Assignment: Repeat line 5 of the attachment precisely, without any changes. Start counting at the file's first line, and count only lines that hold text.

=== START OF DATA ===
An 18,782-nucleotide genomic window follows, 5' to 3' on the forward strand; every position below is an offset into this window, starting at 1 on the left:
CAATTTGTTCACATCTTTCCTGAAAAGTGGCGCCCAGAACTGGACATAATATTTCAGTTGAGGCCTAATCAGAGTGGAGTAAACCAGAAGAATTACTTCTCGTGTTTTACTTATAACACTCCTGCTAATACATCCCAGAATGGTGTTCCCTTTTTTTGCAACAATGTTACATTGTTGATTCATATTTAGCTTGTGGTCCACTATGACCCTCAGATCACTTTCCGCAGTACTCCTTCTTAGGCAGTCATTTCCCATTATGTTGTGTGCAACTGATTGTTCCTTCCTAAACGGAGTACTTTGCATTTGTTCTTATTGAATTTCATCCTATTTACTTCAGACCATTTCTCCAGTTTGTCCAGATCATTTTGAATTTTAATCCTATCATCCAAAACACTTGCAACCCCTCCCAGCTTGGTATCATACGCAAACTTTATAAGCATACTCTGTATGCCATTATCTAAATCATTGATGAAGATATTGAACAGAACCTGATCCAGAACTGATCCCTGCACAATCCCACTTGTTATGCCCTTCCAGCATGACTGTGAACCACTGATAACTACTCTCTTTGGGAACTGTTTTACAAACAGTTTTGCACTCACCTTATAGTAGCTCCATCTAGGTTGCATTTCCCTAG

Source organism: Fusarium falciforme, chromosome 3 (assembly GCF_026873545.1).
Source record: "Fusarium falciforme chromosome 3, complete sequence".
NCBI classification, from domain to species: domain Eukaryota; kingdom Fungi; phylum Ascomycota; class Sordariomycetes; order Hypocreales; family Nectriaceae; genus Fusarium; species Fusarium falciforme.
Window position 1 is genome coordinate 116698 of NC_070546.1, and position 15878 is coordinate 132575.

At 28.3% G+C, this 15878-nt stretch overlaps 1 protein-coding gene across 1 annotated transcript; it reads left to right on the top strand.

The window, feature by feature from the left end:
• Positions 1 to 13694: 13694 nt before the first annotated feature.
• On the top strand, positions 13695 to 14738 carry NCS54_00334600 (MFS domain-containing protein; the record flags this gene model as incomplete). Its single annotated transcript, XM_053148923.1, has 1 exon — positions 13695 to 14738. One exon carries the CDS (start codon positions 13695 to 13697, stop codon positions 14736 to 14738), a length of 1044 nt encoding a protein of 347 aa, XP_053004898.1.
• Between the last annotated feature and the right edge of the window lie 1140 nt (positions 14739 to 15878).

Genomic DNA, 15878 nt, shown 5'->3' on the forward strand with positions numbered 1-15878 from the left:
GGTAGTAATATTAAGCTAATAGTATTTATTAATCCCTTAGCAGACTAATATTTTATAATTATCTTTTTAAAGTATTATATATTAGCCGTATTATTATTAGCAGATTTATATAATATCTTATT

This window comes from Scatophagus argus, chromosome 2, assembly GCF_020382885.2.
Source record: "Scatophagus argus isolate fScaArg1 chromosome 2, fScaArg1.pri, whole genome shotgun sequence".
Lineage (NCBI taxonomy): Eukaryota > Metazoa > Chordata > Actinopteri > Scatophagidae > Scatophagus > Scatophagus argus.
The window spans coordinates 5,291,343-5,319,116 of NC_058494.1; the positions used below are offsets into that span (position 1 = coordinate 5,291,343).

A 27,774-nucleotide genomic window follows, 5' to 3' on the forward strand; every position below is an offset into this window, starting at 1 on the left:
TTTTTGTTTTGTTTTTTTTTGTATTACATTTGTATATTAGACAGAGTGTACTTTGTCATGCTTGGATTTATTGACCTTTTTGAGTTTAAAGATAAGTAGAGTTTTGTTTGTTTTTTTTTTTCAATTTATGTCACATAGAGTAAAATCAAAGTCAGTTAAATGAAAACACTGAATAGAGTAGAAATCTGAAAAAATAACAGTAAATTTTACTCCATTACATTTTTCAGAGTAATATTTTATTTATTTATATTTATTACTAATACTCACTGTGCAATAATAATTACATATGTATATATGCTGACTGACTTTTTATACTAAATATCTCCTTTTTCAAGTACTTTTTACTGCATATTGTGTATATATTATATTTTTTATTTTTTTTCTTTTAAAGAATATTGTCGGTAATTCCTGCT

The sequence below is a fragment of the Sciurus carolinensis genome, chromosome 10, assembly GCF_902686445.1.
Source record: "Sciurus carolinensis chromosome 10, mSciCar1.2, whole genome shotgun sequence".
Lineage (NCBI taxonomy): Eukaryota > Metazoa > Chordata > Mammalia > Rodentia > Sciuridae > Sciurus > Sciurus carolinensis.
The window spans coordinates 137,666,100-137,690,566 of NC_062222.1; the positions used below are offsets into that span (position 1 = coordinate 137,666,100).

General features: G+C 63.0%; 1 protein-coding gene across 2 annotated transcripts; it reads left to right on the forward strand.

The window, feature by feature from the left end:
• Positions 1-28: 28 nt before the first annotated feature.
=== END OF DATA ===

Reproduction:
NCBI classification, from domain to species: domain Eukaryota; kingdom Fungi; phylum Ascomycota; class Sordariomycetes; order Hypocreales; family Nectriaceae; genus Fusarium; species Fusarium falciforme.